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J Nutr. 2001 Mar;131(3):942S-946S.

Special nutritional needs of infants for prevention of and recovery from bronchopulmonary dysplasia.

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  • 1McMaster University, Department of Pediatrics, Faculty of Health Sciences, HSC 3V42, 1200 Main St. West, Hamilton, Ontario, Canada L8N 3Z5. satkins@fhs.mcmaster.ca

Abstract

Extremely low birth weight infants who develop severe respiratory disease may have special nutrient requirements imposed by a combination of enhanced utilization of nutrients or the need for epithelial cell repair resulting from the disease process, as well as to support catch-up growth. Inositol, free fatty acids, vitamin E and vitamin A are proposed as nutrients for which infants at risk of chronic pulmonary insufficiency may have special requirements. Of these nutrients, only for vitamin A does suggestive evidence exist that high doses when given intramuscularly may reduce the incidence of death or chronic lung disease. Exogenous steroid therapy (dexamethasone), which is often used to improve pulmonary compliance in ventilated premature infants, may compromise vitamin A status and induce restricted somatic and bone mineral growth. Supplemental nutrition by means of enriched infant formulas has provided benefits in growth and bone mass accretion to infants recovering from bronchopulmonary dysplasia up to 3-mo corrected age. This growth advantage was not sustained over the subsequent 9 mo, suggesting that prolonged nutritional support is required until catch-up growth is complete. Further studies are required to delineate the needs for specific nutrients such as antioxidant vitamins and minerals or vitamin A that may play a role in preventing severe chronic lung disease in premature infants. As well, the role of supplemental nutrition (beyond the requirements of term infants) to support catch-up growth and maintenance during the critical stages of early development requires further investigation before evidence-based nutrient recommendations can be developed for this special population of infants.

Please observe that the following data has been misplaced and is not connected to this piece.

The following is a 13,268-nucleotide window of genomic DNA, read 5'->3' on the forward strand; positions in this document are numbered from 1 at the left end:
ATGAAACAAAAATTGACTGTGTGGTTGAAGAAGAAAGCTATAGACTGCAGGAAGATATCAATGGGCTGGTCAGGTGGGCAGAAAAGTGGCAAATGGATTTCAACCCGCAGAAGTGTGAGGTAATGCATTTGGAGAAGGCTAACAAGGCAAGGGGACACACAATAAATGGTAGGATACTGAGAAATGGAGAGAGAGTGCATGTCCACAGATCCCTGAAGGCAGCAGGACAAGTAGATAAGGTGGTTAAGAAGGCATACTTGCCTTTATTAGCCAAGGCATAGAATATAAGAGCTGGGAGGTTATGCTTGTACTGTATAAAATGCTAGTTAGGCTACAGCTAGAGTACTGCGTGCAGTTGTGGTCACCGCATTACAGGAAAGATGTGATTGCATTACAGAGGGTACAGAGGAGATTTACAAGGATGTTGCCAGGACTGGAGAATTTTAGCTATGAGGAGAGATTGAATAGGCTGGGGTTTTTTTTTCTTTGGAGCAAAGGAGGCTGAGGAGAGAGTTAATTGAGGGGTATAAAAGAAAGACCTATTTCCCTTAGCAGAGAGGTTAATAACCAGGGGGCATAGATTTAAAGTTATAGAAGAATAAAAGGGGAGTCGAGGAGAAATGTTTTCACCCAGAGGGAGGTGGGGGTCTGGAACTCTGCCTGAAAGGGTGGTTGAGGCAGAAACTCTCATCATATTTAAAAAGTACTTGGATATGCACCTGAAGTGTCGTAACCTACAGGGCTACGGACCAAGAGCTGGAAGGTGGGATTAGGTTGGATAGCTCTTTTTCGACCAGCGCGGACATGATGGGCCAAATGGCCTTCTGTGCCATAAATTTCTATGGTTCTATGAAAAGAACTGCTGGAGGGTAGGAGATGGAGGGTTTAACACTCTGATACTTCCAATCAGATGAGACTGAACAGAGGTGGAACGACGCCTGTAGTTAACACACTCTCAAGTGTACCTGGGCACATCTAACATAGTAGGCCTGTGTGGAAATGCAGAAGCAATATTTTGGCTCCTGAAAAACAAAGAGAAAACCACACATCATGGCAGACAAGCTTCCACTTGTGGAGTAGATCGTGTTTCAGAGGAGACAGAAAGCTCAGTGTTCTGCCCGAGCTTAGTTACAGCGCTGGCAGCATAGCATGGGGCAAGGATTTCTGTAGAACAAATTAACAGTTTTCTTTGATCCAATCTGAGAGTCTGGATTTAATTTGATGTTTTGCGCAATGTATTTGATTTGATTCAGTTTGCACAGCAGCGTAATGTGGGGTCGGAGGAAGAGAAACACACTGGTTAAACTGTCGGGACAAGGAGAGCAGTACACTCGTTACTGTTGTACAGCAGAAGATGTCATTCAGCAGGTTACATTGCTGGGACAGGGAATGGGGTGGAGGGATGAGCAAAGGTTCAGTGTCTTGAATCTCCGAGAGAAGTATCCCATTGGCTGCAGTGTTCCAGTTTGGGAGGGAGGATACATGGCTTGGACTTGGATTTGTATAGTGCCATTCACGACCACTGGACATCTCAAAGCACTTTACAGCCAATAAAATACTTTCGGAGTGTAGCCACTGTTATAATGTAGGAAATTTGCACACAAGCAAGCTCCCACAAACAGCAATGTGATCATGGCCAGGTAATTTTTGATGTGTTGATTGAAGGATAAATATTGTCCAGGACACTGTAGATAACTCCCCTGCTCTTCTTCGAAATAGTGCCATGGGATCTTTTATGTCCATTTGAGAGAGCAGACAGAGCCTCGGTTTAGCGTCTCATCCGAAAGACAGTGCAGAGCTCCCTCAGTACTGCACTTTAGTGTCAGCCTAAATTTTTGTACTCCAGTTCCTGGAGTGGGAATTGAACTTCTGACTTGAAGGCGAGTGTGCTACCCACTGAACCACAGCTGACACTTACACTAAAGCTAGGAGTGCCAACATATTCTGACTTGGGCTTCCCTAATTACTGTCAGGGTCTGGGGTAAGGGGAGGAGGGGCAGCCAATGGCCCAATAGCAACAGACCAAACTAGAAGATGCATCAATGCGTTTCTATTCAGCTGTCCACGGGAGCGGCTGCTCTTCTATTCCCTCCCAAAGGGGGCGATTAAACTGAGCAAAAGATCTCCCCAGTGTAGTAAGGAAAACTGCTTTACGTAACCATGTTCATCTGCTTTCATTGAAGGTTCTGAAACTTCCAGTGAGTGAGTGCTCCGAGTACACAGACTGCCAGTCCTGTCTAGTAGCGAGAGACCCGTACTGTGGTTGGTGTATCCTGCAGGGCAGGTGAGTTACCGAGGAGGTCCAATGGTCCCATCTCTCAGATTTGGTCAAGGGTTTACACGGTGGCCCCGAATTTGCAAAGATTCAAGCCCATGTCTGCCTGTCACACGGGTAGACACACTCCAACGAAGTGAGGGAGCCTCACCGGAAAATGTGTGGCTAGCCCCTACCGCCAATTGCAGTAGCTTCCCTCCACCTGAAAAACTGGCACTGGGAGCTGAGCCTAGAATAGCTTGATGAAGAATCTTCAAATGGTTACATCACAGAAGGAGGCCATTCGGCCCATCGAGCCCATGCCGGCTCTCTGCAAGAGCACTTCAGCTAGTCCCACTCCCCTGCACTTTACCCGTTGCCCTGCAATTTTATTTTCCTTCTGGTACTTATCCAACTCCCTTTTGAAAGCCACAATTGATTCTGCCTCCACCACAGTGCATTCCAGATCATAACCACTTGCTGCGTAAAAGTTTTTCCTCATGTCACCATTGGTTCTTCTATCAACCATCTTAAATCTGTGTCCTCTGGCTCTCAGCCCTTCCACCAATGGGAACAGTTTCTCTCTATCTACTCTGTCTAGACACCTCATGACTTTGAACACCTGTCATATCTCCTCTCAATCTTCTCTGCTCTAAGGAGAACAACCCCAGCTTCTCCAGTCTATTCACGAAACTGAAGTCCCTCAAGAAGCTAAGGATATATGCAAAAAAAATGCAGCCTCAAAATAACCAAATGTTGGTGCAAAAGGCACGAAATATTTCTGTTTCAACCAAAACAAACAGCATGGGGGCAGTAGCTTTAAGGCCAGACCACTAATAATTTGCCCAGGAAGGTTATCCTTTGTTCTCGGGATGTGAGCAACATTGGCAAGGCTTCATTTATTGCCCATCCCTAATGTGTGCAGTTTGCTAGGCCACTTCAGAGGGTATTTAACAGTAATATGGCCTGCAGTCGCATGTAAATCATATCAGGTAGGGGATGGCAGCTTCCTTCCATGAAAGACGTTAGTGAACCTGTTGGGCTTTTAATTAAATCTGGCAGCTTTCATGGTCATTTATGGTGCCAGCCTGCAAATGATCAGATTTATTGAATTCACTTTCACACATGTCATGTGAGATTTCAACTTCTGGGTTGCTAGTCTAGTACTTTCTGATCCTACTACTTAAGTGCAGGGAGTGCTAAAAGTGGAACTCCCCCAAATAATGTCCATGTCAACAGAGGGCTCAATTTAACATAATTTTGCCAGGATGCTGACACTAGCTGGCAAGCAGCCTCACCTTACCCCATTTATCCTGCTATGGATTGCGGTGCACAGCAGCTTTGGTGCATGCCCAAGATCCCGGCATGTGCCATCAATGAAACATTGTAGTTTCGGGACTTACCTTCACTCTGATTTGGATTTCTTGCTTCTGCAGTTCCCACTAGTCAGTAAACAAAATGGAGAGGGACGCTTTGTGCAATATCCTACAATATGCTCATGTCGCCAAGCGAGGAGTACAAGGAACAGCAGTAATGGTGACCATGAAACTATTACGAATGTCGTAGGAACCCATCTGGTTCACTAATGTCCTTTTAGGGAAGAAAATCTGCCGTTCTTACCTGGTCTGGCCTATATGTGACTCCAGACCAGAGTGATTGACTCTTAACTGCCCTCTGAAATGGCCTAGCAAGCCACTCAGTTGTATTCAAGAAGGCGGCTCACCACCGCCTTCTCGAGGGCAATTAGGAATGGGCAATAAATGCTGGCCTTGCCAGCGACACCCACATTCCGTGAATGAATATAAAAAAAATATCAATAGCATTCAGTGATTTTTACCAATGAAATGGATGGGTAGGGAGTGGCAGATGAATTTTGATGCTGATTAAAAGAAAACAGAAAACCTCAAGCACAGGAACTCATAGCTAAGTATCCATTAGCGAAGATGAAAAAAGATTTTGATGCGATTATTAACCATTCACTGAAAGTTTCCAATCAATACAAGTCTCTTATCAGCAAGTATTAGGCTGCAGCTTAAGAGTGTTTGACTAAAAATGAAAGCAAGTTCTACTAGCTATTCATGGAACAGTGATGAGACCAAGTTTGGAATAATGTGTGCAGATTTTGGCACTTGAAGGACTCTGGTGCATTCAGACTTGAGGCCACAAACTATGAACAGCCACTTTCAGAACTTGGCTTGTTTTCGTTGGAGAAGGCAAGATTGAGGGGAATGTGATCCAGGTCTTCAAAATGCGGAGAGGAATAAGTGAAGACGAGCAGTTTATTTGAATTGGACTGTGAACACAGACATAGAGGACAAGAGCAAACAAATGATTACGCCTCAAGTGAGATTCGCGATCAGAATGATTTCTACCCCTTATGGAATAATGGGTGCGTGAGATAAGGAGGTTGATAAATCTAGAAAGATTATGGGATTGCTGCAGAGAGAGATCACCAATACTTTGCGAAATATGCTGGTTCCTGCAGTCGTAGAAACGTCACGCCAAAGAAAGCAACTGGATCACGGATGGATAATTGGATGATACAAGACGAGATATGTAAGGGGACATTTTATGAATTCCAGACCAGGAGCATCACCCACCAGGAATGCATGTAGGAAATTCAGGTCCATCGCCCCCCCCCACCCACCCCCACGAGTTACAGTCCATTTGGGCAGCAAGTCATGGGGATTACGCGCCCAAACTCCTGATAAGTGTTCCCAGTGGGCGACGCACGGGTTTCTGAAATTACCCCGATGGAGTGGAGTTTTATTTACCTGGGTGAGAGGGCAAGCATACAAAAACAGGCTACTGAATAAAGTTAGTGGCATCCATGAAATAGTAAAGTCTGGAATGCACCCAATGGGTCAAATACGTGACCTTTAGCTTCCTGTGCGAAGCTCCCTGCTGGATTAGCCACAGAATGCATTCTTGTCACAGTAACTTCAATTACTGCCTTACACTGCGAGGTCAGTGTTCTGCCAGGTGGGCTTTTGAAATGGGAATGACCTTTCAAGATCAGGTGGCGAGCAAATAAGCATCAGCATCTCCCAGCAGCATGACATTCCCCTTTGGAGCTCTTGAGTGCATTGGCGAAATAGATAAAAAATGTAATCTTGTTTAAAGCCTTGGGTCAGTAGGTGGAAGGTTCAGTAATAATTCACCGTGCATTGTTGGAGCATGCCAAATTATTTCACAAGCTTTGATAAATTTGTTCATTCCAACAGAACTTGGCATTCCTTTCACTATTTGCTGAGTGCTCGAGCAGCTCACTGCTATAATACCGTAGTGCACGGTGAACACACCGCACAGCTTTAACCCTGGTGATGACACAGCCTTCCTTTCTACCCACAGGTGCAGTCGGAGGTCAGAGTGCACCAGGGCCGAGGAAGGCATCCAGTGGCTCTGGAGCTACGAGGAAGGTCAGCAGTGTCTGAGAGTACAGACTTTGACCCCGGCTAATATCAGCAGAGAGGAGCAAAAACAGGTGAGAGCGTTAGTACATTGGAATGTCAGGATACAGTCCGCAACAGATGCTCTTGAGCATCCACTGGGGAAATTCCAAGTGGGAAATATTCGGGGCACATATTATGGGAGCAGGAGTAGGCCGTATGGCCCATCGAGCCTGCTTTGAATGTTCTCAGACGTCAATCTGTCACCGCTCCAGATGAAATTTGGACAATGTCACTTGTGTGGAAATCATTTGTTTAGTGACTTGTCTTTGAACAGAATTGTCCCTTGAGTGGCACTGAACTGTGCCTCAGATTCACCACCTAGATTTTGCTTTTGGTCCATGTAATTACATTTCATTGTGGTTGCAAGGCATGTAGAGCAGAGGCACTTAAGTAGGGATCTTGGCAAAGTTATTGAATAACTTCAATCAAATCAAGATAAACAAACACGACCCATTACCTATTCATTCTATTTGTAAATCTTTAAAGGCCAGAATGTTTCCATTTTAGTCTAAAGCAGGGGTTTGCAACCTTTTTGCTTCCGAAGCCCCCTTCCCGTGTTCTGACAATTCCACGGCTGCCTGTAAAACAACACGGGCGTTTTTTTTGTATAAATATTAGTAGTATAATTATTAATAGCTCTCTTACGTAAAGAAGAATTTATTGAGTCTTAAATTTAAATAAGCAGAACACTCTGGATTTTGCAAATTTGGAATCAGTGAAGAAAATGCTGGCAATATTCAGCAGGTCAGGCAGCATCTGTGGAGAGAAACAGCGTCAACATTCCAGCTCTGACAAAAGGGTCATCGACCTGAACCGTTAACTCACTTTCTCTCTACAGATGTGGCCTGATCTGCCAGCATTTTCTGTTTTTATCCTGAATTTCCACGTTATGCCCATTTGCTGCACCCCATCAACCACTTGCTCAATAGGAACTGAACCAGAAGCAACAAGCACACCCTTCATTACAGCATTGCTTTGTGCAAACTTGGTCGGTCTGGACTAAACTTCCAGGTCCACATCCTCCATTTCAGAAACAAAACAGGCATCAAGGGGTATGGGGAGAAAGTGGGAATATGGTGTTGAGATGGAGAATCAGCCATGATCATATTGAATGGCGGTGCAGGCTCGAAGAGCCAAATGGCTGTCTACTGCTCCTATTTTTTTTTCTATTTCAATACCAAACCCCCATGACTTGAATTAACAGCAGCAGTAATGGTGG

PMID:
11238791
[PubMed - indexed for MEDLINE]
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